4. By default, storing configuration items for AWS Config at the account level is configured.
      1. (Optional) Under Account and region settings section you can select “Include only the current region” to store configuration items for AWS Config from the current region.
      2. (Optional) Under Account and region settings section you can select “Enable for all accounts in my organization” from the managment account or from a delegated administrator account to store configuration items for AWS Config for your entire organization.
  5. Choose Next
A ”specify event types” screen allowing the user to select between CloudTrail events or configuration items from AWS Config with Configuration Items radio box selected.]

Figure 2.  AWS CloudTrail specify type of AWS events for event data store

  1. On the review page, verify your event data store configuration is correct and then choose Create event data store.

Sample queries

CloudTrail Lake provides various sample queries you can use to help you get started in querying the AWS Config configuration items captured by CloudTrail Lake. To use one of these sample queries, use the following steps:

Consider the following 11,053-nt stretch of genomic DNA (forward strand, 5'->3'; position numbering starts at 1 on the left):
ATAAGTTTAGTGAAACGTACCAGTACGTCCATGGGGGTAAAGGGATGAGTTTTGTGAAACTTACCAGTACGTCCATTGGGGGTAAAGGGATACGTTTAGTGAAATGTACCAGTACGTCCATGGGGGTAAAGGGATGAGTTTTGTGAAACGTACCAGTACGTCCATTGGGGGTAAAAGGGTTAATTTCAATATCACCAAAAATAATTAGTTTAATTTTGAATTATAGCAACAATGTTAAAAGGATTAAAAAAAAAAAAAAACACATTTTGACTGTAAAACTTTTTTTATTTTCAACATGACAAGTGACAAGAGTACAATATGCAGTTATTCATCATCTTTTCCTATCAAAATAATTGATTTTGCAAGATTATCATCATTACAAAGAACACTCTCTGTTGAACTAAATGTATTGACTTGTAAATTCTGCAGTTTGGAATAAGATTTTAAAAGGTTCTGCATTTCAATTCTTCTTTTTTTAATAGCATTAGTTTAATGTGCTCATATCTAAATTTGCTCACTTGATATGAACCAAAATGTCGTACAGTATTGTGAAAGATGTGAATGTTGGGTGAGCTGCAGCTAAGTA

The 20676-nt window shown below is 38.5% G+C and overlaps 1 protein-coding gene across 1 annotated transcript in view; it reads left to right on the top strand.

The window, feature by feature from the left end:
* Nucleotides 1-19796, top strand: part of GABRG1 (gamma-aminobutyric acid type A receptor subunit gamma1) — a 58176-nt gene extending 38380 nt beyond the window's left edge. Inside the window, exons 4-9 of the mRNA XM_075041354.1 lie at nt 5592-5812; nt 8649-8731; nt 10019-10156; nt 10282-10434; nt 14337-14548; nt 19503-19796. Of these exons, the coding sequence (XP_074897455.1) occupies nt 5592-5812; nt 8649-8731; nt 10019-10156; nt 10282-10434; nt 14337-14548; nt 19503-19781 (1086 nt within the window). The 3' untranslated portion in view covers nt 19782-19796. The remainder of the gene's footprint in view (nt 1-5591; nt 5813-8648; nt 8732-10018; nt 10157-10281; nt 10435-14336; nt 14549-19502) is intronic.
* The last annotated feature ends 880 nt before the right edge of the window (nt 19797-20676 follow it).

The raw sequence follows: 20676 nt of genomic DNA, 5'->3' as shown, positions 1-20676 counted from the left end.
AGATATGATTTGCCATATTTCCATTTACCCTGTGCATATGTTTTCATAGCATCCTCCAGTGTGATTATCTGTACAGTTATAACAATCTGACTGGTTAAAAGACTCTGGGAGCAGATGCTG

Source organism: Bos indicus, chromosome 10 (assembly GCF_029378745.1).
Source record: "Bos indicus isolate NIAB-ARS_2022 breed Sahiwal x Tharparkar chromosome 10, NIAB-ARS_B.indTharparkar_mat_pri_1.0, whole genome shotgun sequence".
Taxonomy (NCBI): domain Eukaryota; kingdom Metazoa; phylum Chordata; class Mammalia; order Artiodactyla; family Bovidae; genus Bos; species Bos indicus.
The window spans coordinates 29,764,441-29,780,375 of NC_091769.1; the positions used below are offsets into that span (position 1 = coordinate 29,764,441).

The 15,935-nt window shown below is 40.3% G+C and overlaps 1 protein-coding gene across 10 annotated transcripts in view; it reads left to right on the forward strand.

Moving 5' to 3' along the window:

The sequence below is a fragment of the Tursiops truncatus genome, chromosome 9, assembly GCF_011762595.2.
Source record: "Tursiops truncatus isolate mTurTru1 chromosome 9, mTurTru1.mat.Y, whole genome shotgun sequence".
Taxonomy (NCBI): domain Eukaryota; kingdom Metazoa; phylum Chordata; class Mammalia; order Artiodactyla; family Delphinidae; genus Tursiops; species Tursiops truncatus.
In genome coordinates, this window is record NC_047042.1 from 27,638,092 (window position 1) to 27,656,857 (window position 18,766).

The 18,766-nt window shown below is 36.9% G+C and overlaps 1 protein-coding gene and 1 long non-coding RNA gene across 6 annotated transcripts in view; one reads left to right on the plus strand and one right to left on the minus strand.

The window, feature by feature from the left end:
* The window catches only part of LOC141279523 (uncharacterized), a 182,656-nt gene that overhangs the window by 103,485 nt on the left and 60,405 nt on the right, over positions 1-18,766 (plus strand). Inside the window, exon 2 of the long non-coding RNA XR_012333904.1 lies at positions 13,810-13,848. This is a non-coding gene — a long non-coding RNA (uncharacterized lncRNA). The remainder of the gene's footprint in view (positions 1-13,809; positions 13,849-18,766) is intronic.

1. Navigate to the Samples queries.
  2. For this example, choose the AWS Config resource creation time from the list of sample queries.  This query will find the resource creation time for all AWS Config configuration items.
  3. The following sample query is automatically populated into the Query editor (you must replace $CONFIG_EDS_ID with the id of your event data store you created to store configuration items for AWS Config) :
    eventData.configuration, eventData.accountId, eventData.awsRegion, eventData.resourceId,
    eventData.resourceName, eventData.resourceType, eventData.availabilityZone, eventData.resourceCreationTime
    eventTime > '2022-11-21 00:00:00' AND eventTime < '2022-11-22 00:00:00'
    BY eventData.resourceCreationTime DESC limit 10;
  1. Select Run to display the results of the query
A screenshot displaying a sample results query to list 10 configuration items with their where the resource creation date is displayed.

Figure 3.  AWS CloudTrail sample query screen

Creating a CloudTrail Lake query that joins two event data stores

CloudTrail Lake also now supports the ability to use the JOIN function which allows you to join the data between multiple event data stores. This will allow you to create a query to display information related to CloudTrail events and information related to configuration items from AWS Config.